How to build a high school track and field program in ten steps

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This list enclosed below is just a sample. I will dive deeper into these subjects in future blogs.

Step number 1: Recruit in your building

The most important asset to a high school track and field team besides a good coach is talented kids.

Step number 2: Build an offseason conditioning program

Too many high school track and field programs just begin when the season starts. In Missouri where I coach this is seriously not enough time. Unless you are blessed with a number of talented kids their season will be over in two and half months. At that point the kids are just barely rounding into shape.

Step number 3: Plan out your season

You must plan out your season. This includes planning for early release days, prom, graduation, band performances, musicals, etc. Doing so will greatly limit your headaches in the future. No matter what anyone tells you workouts, training, and meets must be planned. Failing to plan will limit your team’s development.

Step number 4: Higher staff within in your building and within the middle school

In this day and age people are pulled in a thousand different directions. Having coaches in the building will help you maximize recruitment, keeping you up on the inside info, and manage your team’s academic progress. A coach in the middle school can do all of the aforementioned activities and build that relationship with the kids early so they are more willing to consider your sport when they get into high school.

Step number 5: Figure out what event(s) will be your program’s specialty

Coaching what you know is great but it’s important to know that the best teams are those that do a little bit of everything and completely own a particular discipline. In the world of high school track and field I have decided after much deliberation that the 400 dash has to be our specialty. In future blogs I will discuss reasons I came to this decision and the benefits of the 400 dash event focus.

Step number 6: Coaching tree

To be a successful coach you must have mentors and you must mentor others. It never fails to amaze me how different the sport of track and field is in respect to sharing knowledge between peers. I have learned from coaches at the youth, college, and the professional ranks. The more you are willing to share the more your coaching tree will grow. Your enrichment from these relationships is limitless.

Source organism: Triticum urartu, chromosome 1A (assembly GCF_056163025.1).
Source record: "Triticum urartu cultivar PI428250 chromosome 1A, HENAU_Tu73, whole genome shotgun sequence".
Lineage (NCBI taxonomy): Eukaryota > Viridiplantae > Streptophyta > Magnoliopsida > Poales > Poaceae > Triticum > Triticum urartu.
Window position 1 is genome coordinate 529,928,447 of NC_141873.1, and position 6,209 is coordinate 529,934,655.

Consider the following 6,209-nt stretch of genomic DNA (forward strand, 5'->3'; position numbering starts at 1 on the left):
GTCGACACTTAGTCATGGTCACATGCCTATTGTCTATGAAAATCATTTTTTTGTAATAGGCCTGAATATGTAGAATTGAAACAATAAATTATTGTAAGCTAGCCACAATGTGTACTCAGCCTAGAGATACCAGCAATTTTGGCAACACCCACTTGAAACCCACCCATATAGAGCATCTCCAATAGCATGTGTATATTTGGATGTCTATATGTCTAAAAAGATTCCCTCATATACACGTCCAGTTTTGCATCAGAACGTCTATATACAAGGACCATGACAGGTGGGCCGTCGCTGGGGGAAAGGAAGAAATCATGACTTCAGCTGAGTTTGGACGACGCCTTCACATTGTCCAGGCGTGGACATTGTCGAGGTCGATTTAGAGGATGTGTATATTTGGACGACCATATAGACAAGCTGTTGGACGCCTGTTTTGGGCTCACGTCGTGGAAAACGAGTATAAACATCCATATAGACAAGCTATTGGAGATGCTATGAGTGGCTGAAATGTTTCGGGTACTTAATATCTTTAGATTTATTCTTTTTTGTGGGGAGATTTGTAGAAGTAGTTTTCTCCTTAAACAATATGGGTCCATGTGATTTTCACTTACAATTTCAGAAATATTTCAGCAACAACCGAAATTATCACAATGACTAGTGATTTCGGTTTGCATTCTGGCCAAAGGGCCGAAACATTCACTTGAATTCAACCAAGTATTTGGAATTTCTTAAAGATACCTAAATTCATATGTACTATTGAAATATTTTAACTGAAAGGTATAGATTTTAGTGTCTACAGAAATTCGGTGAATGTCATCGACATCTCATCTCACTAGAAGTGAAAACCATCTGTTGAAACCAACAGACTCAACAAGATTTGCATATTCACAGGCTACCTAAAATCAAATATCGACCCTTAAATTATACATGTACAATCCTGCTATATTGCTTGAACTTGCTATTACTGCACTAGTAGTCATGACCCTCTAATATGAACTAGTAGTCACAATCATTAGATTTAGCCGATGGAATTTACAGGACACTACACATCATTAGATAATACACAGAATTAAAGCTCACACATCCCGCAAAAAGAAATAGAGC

Step number 7: Promoting your program during the season

A high school track and field team must be seen as one of the cool things to do in school. Any time a kid wins an event the school should know about it. This means contacting your school newspaper editor, putting the results in the daily announcements, and inviting others out to see your kids for big events. You should have fun days built into your schedule like scavenger hunts, ultimate Frisbee tournaments, and BBQs hosted by your team. These activities are fun and increase the number of potential future members of your track and field team.

Step number 8: Summer track

I am a passionate believer in the power of summer track. Know that the results of these programs can vary in productivity, organization, and commitment. No matter what, it would be wise to go and observe a number of local programs. Settle on one or two you feel meet the needs of your program then nudge your kids into those programs. Better yet, become a coach on one of those teams or start your own! Summer track has made the biggest difference for my program.

Step number 9: USATF and USTFCCCA

A coach’s education is immensely important. There are a number of options we can choose for this education. I would suggest starting out by getting your first coach’s education in event groups you feel comfortable in. Then the next round of this education should be in the events you are the least knowledgeable. If you do this I think it becomes much easier to bridge the gap between all the other disciplines in track and field.

Step number 10: Build a database

After your first season it is important that you keep good records of performances, development, climate, attendance, testing, and records. This information if well kept will guide your activities the following season and refine your coaching at all levels.

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